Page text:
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6 keys to Tennessee pulling off a major upset over No. 1 Georgia

These things have to happen.

Texas A&M v Tennessee Photo by Eakin Howard/Getty Images

Tennessee is coming off of an embarrassing blowout loss on the road to Missouri last weekend. Now they turn around and welcome No. 1 Georgia to town. It’s late in the year, injuries are piling up, and Tennessee is a double-digit underdog. Kirby Smart’s Bulldogs are absolutely rolling — do the Vols even have a chance?

Anytime Tennessee plays in Neyland, they have a chance. Here are six keys to the Volunteers pulling off the upset.

Fast Start

It’s cliche, I know, but this is probably the most important ingredient to pulling the upset. Tennessee can’t afford to let Georgia play downhill with a lead. That’s where the avalanche begins for anyone playing the Bulldogs — just ask Kentucky or Ole Miss.

Tennessee also isn’t built to play from behind. The passing game simply hasn’t been consistent enough this year for Josh Heupel’s team, and playing one-dimensional football won’t work against this team.

Tennessee fell behind against Florida and Missouri this year and never really sniffed getting back into the game. If you can’t come back against those teams, you won’t come back against Georgia.

Maybe Heupel has some new wrinkles to throw at the Bulldogs early, but not falling into a two-score hole early is an absolute must.

‘Neyland Loud’

Building off of that last point, if you start fast, 101,915 fans will be revved up and ready to make a big difference. Tennessee hasn’t lost in Neyland in two years for a reason — the place is back to being what it once was. The crowd certainly made a difference against South Carolina and Texas A&M, and it likely will once again on Saturday.

“The setup of the stadium is unique,” Georgia head coach Kirby Smart said of Neyland Stadium this week. “It’s really vertical. It feels like (the fans are) right on top of you. It’s not as leaned back as a stadium. It’s right there on you, a lot of fans very passionate fans. And that makes it tough.”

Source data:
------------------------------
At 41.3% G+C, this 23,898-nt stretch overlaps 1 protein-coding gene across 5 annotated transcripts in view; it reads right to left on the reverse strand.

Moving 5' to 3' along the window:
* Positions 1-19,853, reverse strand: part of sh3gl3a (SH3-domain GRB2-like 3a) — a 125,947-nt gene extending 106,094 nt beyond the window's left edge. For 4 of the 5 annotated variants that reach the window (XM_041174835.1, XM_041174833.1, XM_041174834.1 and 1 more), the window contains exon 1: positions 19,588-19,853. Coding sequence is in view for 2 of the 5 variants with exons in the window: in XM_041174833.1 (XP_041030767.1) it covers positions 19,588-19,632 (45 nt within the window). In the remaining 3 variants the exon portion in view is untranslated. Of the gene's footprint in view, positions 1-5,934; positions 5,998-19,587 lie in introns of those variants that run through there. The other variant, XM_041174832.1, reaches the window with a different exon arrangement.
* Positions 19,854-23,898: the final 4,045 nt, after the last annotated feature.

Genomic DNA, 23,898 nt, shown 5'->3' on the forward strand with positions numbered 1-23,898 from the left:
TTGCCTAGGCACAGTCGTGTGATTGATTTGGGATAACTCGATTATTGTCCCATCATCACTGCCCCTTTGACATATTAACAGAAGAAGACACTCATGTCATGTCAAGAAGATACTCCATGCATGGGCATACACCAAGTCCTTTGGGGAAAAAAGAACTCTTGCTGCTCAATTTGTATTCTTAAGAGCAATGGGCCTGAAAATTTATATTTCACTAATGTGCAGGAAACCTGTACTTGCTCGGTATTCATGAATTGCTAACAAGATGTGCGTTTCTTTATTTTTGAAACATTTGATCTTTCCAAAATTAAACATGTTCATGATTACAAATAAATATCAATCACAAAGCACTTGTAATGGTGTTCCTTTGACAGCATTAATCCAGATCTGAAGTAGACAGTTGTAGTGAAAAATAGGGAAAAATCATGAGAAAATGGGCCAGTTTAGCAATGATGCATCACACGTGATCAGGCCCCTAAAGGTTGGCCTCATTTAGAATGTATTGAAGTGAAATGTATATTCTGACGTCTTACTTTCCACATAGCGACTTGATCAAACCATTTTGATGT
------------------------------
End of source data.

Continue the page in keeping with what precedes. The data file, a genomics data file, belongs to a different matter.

“I expect it to be as electric an atmosphere as we’ve ever had there,” Heupel said this week. “Which is as good as there is in college football.”

Defensive Aggression

You’ve got an early lead, the crowd is roaring, now Tim Banks needs to do what he does. His defensive units can tend to run hot or cold, but he’s never going to shy away from being aggressive. Now armed with a handful of athletic pass rushers, Banks’ unit has taken another step forward this year.

Georgia offers a unique challenge. A true pro-style attack, Carson Beck has really come on as of late, taking advantage of Georgia’s ground game as things open up through the air. The Bulldogs actually rank sixth nationally in passing yards per game, while checking in at 38th on the ground.

They’re anchored by an offensive line that flat out does not give up sacks. They average less than one sack surrendered per game. Tennessee averages 3.3 sacks per game. Getting a few negative plays would go a long way here.

However, after last week’s performance against Missouri, it wouldn’t surprise me to see Georgia come out and look to keep things on the ground to start. We’ve seen the Tennessee front seven show up in big ways this year, but they’ve also had their moments where they’ve vanished. They’ll need their best performance of the season on Saturday.

Linebacker Rotation Play

No Keenan Pili, no Arion Carter — Tennessee’s linebacker depth his hurting right now. Elijah Herring, Jeremiah Telander and Kalib Perry are figuring things out on the fly behind Aaron Beasley, which is not a great place to be with Georgia coming to town. You saw those issue pop up last week against Cody Schrader and Missouri. Tennessee flat out has to have a better effort in this area this week.

Josh Heupel said as much on Thursday.

“Well, every experience you get in practice and during the course of a ballgame throughout the season makes you what you’re gonna become,” Heupel said. “Those guys will have to play well in this one. They’ve had a good week of preparation. They’ve grown throughout the course of the season. They need to step up and play well.”

Unleash Squirrel

Most people think of Squirrel white as a deep threat. While he certainly is that, he’s been used as more of a chess piece this year with Tennessee struggling to hit the deep ball. While we all thought he’d play a vertical game this year, White has been effective as more of a horizontal, screen/pop pass piece. He might be the best athlete on this offense, and he needs 8-12 touches in this one.

Squirrel only got four touches last week, and the Tennessee offense struggled. Against this Georgia front, it makes sense to get out to the perimeter quickly and keep them guessing. Mix in a shot down the field or two and see if you can land one.

Let Joe Run

Playing from behind, Milton led Tennessee in carries last week at Missouri with ten. We saw the staff really start to unleash his rushing ability against Alabama, where they opened the game with multiple designed rushes. Tennessee’s rushing attack is stout as is, but getting Milton going can take it to a different level. Especially going up against a front like Georgia’s, some misdirection or read option looks could be useful.

Keeping Georgia off-balance and guessing will be a key. Josh Heupel needs to show some new wrinkles on Saturday.

Kickoff is set for 3:30 p.m. ET on CBS.